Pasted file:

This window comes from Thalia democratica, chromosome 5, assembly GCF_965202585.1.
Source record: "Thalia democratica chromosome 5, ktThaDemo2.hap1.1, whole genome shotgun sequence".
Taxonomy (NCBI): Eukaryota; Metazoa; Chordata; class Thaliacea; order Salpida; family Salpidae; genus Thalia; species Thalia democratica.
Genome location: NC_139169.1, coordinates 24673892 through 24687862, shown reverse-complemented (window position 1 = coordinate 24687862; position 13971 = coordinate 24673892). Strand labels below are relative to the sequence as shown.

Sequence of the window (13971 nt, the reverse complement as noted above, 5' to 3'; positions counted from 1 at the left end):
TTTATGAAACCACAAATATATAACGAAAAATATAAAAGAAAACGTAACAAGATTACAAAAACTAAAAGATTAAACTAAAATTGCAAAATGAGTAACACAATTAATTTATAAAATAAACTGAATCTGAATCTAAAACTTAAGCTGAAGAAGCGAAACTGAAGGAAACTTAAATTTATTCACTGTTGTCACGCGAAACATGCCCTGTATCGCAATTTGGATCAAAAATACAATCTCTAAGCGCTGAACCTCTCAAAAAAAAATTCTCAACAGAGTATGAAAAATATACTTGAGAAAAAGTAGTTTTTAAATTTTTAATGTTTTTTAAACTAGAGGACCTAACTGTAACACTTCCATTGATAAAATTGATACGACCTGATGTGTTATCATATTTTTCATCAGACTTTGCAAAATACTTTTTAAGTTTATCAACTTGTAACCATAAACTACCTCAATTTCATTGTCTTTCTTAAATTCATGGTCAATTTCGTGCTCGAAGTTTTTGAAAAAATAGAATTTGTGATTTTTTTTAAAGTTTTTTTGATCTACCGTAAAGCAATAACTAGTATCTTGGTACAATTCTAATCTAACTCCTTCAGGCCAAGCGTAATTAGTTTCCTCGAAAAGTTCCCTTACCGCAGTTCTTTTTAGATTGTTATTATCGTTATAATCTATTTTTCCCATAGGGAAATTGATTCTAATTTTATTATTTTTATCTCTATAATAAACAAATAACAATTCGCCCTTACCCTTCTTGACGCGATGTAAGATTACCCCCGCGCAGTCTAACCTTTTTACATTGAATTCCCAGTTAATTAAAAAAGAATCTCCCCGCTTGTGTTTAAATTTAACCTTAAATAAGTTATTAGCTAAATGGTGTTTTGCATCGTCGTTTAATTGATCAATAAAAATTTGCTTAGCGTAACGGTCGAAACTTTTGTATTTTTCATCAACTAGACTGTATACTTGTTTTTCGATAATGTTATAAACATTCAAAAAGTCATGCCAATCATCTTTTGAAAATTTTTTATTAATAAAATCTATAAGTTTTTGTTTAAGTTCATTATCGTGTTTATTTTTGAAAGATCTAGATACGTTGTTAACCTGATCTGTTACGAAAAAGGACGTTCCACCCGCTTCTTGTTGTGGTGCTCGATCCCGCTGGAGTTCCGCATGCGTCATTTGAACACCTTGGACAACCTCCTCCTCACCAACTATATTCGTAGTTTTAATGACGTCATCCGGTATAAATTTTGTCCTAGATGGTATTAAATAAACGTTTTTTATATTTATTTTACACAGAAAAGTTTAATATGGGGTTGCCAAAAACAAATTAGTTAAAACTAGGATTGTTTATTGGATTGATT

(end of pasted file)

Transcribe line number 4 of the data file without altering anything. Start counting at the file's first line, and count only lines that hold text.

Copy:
Genome location: NC_139169.1, coordinates 24673892 through 24687862, shown reverse-complemented (window position 1 = coordinate 24687862; position 13971 = coordinate 24673892). Strand labels below are relative to the sequence as shown.